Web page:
We don't really pay as much attention to smartphone OS market share numbers as we used to do here on Mobot.
That's partly because the story changes depending on whose numbers you're looking at, and partly because the story's always the same: Android is dominating, iOS is holding firm, and everyone else is fighting for a slice of the sum total of bugger all.
Well, not quite, but you get the picture.
But it does pay to keep some idea of what's going on, so we've delved into Kantar WorldPanel's latest smartphone OS figures for the three months ending in April for a sense of how the UK market is divided up these days.
The first point is a predictable one: Android and iOS are as dominant as ever – in fact, more dominant than ever. Together they shared 85.6% of all device sales over the quarter, up from 80.4% over the same period last year.
Android's share of that total has increased, however. It's up from 50.1% last year to 56.9% this, while iOS has slipped from 30.3% to 28.7%.
But it's the battle for third place behind the two leaders that, as ever, holds the real interest.
Windows Phone is now the third most popular OS in the country on 8.4%, ahead of BlackBerry on 5.6%. That's versus 4.0% and 13.6% respectively a year ago.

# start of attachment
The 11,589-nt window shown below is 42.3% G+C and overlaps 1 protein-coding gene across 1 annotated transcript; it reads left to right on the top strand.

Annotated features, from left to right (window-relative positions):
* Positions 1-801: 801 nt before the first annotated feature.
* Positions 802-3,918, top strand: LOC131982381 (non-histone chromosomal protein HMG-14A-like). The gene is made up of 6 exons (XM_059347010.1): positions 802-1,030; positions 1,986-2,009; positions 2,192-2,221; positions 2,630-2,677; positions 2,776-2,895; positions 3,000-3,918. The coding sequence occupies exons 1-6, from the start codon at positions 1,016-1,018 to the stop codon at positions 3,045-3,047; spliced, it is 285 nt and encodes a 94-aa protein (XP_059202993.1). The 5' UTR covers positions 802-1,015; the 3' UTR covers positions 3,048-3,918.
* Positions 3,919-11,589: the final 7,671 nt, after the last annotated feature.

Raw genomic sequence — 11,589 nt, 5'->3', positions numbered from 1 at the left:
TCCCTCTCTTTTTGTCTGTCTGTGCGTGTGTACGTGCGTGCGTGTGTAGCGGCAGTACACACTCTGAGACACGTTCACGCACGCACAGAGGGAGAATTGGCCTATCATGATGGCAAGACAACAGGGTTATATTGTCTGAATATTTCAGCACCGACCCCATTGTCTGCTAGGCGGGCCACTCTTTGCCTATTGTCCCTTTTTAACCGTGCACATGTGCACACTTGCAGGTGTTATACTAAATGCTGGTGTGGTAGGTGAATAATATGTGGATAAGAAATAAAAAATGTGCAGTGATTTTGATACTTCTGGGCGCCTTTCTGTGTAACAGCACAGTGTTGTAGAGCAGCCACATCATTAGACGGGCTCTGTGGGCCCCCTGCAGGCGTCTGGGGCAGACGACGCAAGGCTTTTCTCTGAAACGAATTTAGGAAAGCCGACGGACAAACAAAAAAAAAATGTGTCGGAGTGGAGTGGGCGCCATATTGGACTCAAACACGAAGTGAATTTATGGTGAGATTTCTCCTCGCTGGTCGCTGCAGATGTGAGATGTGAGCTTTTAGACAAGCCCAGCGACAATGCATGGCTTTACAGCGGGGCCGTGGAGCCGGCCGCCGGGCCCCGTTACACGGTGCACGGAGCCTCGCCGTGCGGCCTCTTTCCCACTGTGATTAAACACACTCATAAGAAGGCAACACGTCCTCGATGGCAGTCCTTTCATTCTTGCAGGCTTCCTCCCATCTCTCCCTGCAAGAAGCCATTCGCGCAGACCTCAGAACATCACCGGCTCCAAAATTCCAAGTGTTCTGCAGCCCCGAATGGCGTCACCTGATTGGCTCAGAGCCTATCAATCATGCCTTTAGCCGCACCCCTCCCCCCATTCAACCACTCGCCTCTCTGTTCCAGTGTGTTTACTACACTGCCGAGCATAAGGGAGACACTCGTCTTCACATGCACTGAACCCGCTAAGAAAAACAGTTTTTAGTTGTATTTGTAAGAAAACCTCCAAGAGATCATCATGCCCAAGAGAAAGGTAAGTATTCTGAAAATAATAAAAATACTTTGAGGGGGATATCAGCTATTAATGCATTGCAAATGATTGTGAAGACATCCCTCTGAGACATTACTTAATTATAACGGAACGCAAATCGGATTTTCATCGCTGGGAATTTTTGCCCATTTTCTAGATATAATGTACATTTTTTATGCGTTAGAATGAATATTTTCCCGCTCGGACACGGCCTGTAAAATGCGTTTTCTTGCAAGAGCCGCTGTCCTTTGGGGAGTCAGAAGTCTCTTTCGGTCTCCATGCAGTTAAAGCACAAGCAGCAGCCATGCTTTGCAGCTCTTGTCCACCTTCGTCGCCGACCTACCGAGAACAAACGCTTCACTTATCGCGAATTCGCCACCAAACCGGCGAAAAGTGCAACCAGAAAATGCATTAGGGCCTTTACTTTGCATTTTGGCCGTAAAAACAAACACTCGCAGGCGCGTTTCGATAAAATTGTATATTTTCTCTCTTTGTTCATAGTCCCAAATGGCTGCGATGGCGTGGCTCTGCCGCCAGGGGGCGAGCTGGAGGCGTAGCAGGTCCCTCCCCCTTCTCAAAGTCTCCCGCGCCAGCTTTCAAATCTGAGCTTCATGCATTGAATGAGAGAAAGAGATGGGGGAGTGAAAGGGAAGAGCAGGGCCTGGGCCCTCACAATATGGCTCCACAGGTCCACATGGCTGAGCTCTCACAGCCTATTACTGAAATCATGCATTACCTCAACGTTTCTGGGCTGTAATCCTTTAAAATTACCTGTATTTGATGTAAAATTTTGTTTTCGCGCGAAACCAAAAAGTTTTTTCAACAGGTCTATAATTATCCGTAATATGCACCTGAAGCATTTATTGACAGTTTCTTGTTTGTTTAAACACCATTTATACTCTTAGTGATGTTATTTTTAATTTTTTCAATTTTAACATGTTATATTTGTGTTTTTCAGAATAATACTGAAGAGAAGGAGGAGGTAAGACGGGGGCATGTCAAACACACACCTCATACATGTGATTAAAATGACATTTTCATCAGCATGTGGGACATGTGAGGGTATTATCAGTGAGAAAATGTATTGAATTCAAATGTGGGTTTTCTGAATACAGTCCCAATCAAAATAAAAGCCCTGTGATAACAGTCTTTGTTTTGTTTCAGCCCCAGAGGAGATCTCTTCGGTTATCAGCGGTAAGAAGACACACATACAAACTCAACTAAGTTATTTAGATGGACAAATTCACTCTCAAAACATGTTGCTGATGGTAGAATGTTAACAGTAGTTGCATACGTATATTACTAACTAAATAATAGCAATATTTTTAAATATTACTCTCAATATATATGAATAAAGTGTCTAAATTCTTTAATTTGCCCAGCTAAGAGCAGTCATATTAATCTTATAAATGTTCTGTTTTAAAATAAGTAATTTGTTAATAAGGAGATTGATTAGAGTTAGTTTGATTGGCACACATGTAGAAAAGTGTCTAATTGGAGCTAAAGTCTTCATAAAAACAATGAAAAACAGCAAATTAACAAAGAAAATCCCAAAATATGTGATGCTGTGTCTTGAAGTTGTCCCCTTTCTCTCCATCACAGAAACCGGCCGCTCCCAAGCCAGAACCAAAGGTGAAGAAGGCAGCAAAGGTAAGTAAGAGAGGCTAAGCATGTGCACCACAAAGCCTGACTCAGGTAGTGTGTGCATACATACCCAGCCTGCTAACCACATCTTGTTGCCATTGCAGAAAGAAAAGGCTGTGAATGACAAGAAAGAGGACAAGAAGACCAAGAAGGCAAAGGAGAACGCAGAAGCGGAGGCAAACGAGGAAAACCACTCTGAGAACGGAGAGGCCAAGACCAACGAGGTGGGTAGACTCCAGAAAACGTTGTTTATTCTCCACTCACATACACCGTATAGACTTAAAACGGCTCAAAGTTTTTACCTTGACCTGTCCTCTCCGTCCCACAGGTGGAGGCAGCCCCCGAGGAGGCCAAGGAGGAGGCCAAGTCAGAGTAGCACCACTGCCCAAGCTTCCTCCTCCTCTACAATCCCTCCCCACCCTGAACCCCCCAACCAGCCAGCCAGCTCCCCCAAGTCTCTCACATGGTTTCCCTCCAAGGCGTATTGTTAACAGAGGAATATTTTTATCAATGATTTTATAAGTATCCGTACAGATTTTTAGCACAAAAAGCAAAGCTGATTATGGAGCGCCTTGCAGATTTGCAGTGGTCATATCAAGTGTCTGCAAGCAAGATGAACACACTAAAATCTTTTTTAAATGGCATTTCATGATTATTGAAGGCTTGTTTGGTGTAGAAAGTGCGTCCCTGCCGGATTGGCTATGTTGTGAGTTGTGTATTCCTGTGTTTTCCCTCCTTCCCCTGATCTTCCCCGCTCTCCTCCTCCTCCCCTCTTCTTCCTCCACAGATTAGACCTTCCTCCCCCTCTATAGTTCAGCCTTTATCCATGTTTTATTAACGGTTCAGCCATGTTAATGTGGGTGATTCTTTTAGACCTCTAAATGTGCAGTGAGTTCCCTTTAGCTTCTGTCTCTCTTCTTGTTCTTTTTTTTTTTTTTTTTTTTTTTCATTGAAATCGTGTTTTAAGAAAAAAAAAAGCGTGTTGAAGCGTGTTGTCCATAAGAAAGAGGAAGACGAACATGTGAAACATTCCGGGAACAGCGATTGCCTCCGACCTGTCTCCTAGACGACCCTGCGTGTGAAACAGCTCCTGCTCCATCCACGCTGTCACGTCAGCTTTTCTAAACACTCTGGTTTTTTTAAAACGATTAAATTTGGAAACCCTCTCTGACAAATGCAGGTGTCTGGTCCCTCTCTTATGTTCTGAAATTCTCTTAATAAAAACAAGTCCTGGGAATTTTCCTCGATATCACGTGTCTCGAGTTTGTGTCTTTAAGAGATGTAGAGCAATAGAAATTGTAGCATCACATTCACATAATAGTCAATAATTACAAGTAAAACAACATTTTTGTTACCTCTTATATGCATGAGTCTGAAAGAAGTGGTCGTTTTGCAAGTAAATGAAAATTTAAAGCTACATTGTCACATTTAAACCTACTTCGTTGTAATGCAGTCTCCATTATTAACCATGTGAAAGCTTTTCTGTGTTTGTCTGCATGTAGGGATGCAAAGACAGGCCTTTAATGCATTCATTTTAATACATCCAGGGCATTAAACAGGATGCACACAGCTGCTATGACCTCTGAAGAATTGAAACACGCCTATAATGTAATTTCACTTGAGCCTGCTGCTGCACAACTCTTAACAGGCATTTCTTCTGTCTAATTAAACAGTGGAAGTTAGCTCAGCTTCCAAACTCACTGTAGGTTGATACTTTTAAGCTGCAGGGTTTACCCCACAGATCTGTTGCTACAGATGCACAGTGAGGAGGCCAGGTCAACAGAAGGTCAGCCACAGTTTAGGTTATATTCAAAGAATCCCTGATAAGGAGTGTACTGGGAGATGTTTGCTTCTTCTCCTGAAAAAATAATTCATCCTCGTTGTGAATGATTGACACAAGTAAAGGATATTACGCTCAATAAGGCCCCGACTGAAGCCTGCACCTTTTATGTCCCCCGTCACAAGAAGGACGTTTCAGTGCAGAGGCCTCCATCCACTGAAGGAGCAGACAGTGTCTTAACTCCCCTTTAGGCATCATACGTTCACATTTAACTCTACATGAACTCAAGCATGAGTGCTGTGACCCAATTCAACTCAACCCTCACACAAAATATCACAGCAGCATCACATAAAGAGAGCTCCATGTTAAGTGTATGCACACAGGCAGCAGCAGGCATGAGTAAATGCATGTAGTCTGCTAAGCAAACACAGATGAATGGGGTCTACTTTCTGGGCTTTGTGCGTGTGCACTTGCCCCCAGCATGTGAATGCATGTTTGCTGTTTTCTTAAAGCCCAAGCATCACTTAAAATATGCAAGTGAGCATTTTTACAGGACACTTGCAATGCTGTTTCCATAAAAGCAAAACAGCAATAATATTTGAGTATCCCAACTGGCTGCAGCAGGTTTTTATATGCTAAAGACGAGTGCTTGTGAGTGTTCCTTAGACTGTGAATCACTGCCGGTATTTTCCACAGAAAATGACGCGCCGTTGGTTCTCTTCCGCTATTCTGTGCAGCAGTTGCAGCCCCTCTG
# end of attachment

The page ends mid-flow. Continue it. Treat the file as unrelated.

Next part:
That may sound like doom and gloom for BlackBerry, but its market share was always going to slide dramatically during 2012, and with the BlackBerry 10 era only represented by a single device in the three months until April, and even then only in certain markets, it's not actually a bad showing.
As for Windows Phone, things are now at an interesting junction. The standard script so far has been that the OS hasn't nearly returned on the investment Microsoft and to a lesser extent Nokia have poured in.
People snigger about single digit market share and the painfully slow rate of progress, but the reality is that progress, although slow, has been largely constant too, and if that continues to be the case sooner or later Windows Phone is going to start hitting some serious numbers.
That's not to say it'll actually happen, as new handsets and OS versions are constantly emerging to affect things one way or another. But I'd wager many of those who've become used to dismissing Windows Phone based on its minority status would probably be quite surprised to hear its market share is now knocking on the door of double figures.
If you believe the numbers, of course...